A campaign to encourage Westbury residents to recycle more of their rubbish has been launched before building work begins on an incinerator to burn waste.

Many residents voiced their concerns on the plans for an incinerator at Northcare Resource Recover Centre on Stephenson Road at a meeting on Saturday.

Maggy Daniell, who lives in Warminster, outlined the importance of recycling instead of burning waste.

She said: “We need people to start recycling more and working at the top of the waste hierarchy, incineration should be the last resort.

“Wiltshire does not need another incinerator, our area is one of the worst for incinerating, and with new houses being built in the area the health risks are certainly a worry.

“I have grandchildren living in Westbury and it does worry me.

“Even if incineration is the only option, then we can still recycle more to reduce the amount being sent to the incinerator.”

A Westbury resident, wanting to only be named as Zoe said: “The incinerator they intend to build will produce harmful chemicals such as lead, mercury, cadmium and chlorine.

“The chimney will create a plume which will cover a large area of Westbury, including several nurseries, schools and retirement homes, which is worrying to say the least especially given that those at most risk are the young and the elderly.

“It is the smallest particles that have the potential to escape the filters if they are not of the upmost highest standard which will do us the most harm, entering our lungs and blood streams.”

A Facebook page, Westbury Gasification Action Group, was created for people who are against the work, and gained 600 members in just three days.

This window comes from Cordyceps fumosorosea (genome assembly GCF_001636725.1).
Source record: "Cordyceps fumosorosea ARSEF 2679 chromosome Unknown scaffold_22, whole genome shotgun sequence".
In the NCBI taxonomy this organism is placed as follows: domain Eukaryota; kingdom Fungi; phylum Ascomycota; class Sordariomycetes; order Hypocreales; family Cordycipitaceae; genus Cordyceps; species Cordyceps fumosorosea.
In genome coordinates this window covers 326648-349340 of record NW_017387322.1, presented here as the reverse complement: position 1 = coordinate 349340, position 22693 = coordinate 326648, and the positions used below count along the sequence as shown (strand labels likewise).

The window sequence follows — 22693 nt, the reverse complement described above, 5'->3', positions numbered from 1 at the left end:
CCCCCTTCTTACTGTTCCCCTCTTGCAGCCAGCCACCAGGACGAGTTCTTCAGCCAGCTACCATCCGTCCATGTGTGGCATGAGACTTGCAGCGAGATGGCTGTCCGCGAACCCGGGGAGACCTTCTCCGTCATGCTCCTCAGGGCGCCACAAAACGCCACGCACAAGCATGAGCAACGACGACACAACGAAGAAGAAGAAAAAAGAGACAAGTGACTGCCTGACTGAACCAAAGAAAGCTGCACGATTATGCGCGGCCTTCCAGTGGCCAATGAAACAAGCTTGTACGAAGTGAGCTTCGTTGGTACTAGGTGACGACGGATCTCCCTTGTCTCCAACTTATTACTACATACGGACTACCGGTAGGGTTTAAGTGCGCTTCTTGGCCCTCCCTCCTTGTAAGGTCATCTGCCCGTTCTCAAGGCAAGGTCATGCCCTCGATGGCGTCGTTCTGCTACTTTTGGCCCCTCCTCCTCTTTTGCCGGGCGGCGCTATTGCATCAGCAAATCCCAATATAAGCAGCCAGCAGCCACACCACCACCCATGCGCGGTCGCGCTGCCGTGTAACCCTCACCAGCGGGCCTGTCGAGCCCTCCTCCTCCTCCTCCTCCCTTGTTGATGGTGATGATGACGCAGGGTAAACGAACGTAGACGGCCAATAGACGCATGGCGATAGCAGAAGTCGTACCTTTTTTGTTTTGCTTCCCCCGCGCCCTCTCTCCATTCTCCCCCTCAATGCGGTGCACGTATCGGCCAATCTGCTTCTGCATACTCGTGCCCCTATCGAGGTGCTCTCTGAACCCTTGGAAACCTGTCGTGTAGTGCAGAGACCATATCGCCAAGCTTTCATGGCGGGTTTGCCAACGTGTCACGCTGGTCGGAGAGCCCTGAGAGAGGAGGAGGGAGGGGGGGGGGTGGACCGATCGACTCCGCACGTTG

A spokesperson from Hills Waste said: “Hills supports initiatives for residents to recycle their waste and waste management contracts with Wiltshire Council have seen more than 80 percent of the county’s household waste diverted from landfill, of which 44 percent was recycled. New contracts in place for later this year will bring further improvements to household recycling opportunities.

“Modern waste management focuses on reduction, reuse and recycling with recovery of energy from waste as a further waste treatment option.

“The Northacre Renewable Energy plant is a private enterprise and is not contracted to Wiltshire Council. The facility was granted planning permission in September 2015. It will convert solid recovered fuel, currently exported to Germany, Holland and Sweden, together with commercial and industrial waste which is currently destined for landfill, into energy.

”An environmental permit will need to be issued before the facility can operate and the permit will be determined by the Environment Agency in their role as regulators of such facilities.

“Emissions from the facility will be governed by the Industrial Emissions Directive and the environmental permit.

“The plant should generate 25.50MW of power, enough to power 46,000 homes, making a contribution to the production of local electricity from renewable energy sources.

“It will create around 150 jobs during construction, expected to begin in autumn 2018, and up to 40 full time jobs.”

Another meeting will be held at the Laverton on February 12 to discuss the next stages, and will be attended by the Environment Agency and Westbury town council.